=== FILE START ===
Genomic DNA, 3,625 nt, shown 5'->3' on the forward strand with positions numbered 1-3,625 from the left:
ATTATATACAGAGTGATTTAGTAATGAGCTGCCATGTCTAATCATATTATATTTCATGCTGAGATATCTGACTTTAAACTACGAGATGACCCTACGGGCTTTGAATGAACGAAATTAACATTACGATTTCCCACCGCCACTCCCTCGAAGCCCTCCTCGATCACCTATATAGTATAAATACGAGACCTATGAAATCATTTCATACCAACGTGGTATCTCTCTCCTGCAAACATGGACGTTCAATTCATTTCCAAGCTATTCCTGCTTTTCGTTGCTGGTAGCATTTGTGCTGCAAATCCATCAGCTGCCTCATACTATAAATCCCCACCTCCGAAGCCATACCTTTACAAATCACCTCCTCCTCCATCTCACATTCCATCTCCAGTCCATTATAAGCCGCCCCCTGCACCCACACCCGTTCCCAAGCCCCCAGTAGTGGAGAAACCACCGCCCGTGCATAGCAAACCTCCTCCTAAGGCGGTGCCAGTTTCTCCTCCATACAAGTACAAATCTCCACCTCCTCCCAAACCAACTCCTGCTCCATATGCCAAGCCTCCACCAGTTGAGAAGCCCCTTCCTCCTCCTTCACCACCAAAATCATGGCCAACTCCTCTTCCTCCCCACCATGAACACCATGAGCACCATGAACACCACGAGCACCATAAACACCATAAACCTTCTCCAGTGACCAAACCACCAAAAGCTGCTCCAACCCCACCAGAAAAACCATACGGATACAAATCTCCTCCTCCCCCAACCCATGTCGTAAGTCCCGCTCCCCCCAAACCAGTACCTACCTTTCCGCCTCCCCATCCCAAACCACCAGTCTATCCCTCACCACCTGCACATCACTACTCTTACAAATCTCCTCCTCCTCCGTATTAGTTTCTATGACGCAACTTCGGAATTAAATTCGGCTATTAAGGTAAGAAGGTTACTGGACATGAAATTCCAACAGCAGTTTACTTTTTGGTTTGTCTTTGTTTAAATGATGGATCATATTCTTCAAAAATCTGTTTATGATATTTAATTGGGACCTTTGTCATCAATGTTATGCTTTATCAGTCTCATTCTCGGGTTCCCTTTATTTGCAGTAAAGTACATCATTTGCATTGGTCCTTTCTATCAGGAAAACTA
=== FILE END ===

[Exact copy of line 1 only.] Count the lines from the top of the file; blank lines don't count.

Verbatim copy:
Genomic DNA, 3,625 nt, shown 5'->3' on the forward strand with positions numbered 1-3,625 from the left: